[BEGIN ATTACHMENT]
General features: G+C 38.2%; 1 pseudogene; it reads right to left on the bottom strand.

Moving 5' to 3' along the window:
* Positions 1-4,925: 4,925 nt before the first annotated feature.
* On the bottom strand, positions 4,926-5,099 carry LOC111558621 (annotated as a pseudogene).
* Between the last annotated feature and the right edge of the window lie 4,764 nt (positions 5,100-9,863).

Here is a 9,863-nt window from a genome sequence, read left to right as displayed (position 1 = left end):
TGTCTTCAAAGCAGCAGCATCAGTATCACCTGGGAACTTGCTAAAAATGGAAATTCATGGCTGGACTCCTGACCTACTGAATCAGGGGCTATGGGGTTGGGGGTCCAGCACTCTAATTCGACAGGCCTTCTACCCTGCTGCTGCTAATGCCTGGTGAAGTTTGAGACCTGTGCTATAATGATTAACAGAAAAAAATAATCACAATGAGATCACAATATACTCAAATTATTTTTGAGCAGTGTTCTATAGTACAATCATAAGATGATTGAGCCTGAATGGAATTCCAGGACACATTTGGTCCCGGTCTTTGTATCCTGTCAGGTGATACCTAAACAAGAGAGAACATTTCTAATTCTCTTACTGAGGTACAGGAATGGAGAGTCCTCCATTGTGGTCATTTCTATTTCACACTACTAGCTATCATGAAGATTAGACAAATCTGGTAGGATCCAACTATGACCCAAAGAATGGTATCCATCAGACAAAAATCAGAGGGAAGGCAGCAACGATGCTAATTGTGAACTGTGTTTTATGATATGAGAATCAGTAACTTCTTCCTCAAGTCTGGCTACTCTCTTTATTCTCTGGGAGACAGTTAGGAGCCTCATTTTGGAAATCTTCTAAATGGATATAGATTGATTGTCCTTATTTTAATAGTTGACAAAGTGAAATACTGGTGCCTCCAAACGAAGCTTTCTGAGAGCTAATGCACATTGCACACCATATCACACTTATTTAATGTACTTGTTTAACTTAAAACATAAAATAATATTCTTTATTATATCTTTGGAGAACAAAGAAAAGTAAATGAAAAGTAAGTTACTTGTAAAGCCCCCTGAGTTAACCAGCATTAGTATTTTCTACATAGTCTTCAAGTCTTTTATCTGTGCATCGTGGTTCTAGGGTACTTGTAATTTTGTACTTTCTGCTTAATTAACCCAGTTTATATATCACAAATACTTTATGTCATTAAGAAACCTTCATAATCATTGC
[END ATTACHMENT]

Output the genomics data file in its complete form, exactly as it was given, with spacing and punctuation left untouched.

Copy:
General features: G+C 38.2%; 1 pseudogene; it reads right to left on the bottom strand.

Moving 5' to 3' along the window:
* Positions 1-4,925: 4,925 nt before the first annotated feature.
* On the bottom strand, positions 4,926-5,099 carry LOC111558621 (annotated as a pseudogene).
* Between the last annotated feature and the right edge of the window lie 4,764 nt (positions 5,100-9,863).

Here is a 9,863-nt window from a genome sequence, read left to right as displayed (position 1 = left end):
TGTCTTCAAAGCAGCAGCATCAGTATCACCTGGGAACTTGCTAAAAATGGAAATTCATGGCTGGACTCCTGACCTACTGAATCAGGGGCTATGGGGTTGGGGGTCCAGCACTCTAATTCGACAGGCCTTCTACCCTGCTGCTGCTAATGCCTGGTGAAGTTTGAGACCTGTGCTATAATGATTAACAGAAAAAAATAATCACAATGAGATCACAATATACTCAAATTATTTTTGAGCAGTGTTCTATAGTACAATCATAAGATGATTGAGCCTGAATGGAATTCCAGGACACATTTGGTCCCGGTCTTTGTATCCTGTCAGGTGATACCTAAACAAGAGAGAACATTTCTAATTCTCTTACTGAGGTACAGGAATGGAGAGTCCTCCATTGTGGTCATTTCTATTTCACACTACTAGCTATCATGAAGATTAGACAAATCTGGTAGGATCCAACTATGACCCAAAGAATGGTATCCATCAGACAAAAATCAGAGGGAAGGCAGCAACGATGCTAATTGTGAACTGTGTTTTATGATATGAGAATCAGTAACTTCTTCCTCAAGTCTGGCTACTCTCTTTATTCTCTGGGAGACAGTTAGGAGCCTCATTTTGGAAATCTTCTAAATGGATATAGATTGATTGTCCTTATTTTAATAGTTGACAAAGTGAAATACTGGTGCCTCCAAACGAAGCTTTCTGAGAGCTAATGCACATTGCACACCATATCACACTTATTTAATGTACTTGTTTAACTTAAAACATAAAATAATATTCTTTATTATATCTTTGGAGAACAAAGAAAAGTAAATGAAAAGTAAGTTACTTGTAAAGCCCCCTGAGTTAACCAGCATTAGTATTTTCTACATAGTCTTCAAGTCTTTTATCTGTGCATCGTGGTTCTAGGGTACTTGTAATTTTGTACTTTCTGCTTAATTAACCCAGTTTATATATCACAAATACTTTATGTCATTAAGAAACCTTCATAATCATTGC